Nearly half of the fall semester’s 379 remote students opted to return to campus this spring. These students face unique challenges acclimating to the countless ways COVID-19 has transformed campus life.
Vassar’s success at containing COVID-19 outbreaks during the fall semester encouraged many previously remote students to return to campus. “The success of fall definitely played a role in me deciding to come back” explained Temishi Onnekikami ’21. Several students were enticed by the potential of having access to in-person classes. For Onnekikami, the opportunity to use on campus studio space to complete her senior Studio Art project was a driving motivation to return to campus: “I’m doing my senior project, and I was like I’m not about to do this without a studio.”
Seniors felt an particularly urgent desire to return to Vassar’s campus for the last semester of their college experience. Hikari Tanaka ’21 felt drawn to return to campus to take advantage of what could be her last opportunity to spend extensive time with several close friends. “It’s my last semester ever at Vassar, and I may realistically never see some of my friends from other countries or even from farther U.S. states after this year,” said Tanaka.
However, the decision to return to campus was not an easy choice for all. Griffin Wells ’22 explained, “I wanted to come back to campus so that I could take in-person classes, but I was still unsure about the risks of flying and feeling socially isolated on campus.”
Without detailed information addressing potential points of confusion, previously remote students have sought guidance from peers and had to pick up on context clues in order to understand the minutiae of daily campus life during a pandemic. Nicole Stern ’22 shared, “There was no guide or protocols sent out so I really spent the first week watching people to make sure I was doing the right thing.”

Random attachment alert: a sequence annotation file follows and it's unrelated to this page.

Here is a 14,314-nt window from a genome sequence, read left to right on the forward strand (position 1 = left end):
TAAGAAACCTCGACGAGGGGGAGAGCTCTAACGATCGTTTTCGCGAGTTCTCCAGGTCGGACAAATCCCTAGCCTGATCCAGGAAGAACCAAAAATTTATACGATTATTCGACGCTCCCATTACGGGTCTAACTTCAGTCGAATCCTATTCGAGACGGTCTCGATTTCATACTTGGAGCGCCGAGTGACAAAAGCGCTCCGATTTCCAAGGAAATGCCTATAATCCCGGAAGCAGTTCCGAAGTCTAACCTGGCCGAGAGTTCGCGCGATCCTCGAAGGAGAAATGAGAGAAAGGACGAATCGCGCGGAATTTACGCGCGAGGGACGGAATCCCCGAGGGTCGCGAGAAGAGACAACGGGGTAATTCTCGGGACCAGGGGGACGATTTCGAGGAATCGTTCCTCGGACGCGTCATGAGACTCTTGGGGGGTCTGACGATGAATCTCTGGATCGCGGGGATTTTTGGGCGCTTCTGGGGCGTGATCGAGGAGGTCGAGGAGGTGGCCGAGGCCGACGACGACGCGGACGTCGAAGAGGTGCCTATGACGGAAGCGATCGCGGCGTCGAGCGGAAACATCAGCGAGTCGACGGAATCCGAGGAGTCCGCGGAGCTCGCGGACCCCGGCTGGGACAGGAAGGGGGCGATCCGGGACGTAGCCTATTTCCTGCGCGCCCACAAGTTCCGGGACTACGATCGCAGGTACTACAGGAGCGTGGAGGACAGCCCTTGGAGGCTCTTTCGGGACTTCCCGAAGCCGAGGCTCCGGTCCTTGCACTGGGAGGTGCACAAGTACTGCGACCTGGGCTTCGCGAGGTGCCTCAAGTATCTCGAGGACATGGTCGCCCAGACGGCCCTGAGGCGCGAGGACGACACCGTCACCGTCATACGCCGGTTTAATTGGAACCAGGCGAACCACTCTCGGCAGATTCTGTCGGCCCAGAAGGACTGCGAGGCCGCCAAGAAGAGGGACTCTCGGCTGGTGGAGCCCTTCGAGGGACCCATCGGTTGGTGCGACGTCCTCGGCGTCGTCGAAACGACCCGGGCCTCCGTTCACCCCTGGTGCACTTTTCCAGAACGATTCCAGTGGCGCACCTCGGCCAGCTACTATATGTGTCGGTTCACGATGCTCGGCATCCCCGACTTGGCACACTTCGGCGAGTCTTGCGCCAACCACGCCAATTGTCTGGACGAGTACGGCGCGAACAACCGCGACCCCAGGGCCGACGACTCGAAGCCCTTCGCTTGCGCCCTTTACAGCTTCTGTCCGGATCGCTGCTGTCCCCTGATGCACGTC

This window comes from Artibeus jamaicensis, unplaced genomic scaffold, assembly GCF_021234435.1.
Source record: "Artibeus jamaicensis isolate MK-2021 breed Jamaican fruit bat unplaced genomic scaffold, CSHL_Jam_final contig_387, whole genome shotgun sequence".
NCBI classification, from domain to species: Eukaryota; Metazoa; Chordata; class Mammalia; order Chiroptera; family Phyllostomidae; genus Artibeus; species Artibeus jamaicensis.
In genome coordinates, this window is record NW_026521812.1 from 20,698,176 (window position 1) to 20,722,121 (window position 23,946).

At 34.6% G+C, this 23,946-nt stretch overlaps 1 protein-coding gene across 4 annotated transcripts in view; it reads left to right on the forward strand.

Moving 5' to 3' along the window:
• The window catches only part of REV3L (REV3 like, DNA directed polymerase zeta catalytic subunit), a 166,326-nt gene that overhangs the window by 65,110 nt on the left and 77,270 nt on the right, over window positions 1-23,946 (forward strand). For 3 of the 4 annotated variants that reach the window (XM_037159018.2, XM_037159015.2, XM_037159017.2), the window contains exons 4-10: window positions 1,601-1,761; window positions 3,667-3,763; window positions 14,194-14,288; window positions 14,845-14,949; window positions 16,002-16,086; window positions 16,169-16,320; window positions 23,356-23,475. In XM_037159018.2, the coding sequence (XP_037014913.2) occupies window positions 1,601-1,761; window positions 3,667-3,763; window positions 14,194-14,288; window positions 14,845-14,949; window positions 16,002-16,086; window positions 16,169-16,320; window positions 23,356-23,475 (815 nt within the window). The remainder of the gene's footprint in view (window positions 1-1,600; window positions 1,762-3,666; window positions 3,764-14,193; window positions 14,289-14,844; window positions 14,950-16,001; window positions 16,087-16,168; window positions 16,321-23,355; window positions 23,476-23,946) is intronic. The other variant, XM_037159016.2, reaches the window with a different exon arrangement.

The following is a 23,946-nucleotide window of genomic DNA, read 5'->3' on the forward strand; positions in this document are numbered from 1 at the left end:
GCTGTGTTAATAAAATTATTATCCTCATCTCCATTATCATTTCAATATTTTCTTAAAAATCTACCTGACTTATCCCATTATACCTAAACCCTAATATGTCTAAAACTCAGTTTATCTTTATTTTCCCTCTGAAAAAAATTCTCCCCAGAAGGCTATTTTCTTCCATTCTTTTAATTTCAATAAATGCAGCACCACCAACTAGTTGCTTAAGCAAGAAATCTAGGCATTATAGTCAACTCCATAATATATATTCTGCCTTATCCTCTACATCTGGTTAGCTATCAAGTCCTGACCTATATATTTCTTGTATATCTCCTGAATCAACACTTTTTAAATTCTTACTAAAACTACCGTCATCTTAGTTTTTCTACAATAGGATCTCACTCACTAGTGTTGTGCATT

Dean of the College Carlos Alamo-Pastrana acknowledged that the College received consistent feedback that communication to remote students needed improvement. “Given this, we established a subcommittee of administrators led by Will Rush in the Campus Activities Office to help organize programming and to consistently communicate and check-in with our remote students about their needs,” explained Alamo-Pastrana. “We will continue to solicit feedback until we get this right. I continue to be grateful to our students for their engagement in helping us do better,” he added.
Students returning to campus for the first time have also faced difficulty navigating friendships with peers who have varying standards for following COVID-19 safety guidelines. “Life on campus has socially been sobering,” shared Rachael Hahn ’21. “I regularly hear about people breaking the rules on campus—some of whom I know well. And it has, unfortunately, resulted in my having to step away from some of my friendships which has been heartbreaking,” she explained.
After spending many months with their families, formerly remote students are also struggling with the social isolation that COVID-19 regulations create. Stern has struggled with the physical distancing protocols required by Vassar’s regulations, despite having regular Zoom events with friends. “I’ve thought a lot, ‘Man, I could really use a hug,’ and the concept that I won’t be able to hug anyone till June has really messed with my head,” said Stern.
Despite the countless challenges of adjusting to campus life during a pandemic, previously remote students are grateful to see their friends again. “Socially it has been very good, because I just missed my friends so much,” said Milani.While the new normal of campus life can be painful, some have found the learning curve to be a valuable growth experience. “I think coming to terms with those kinds of changes is a part of the college experience,” concluded Hahn.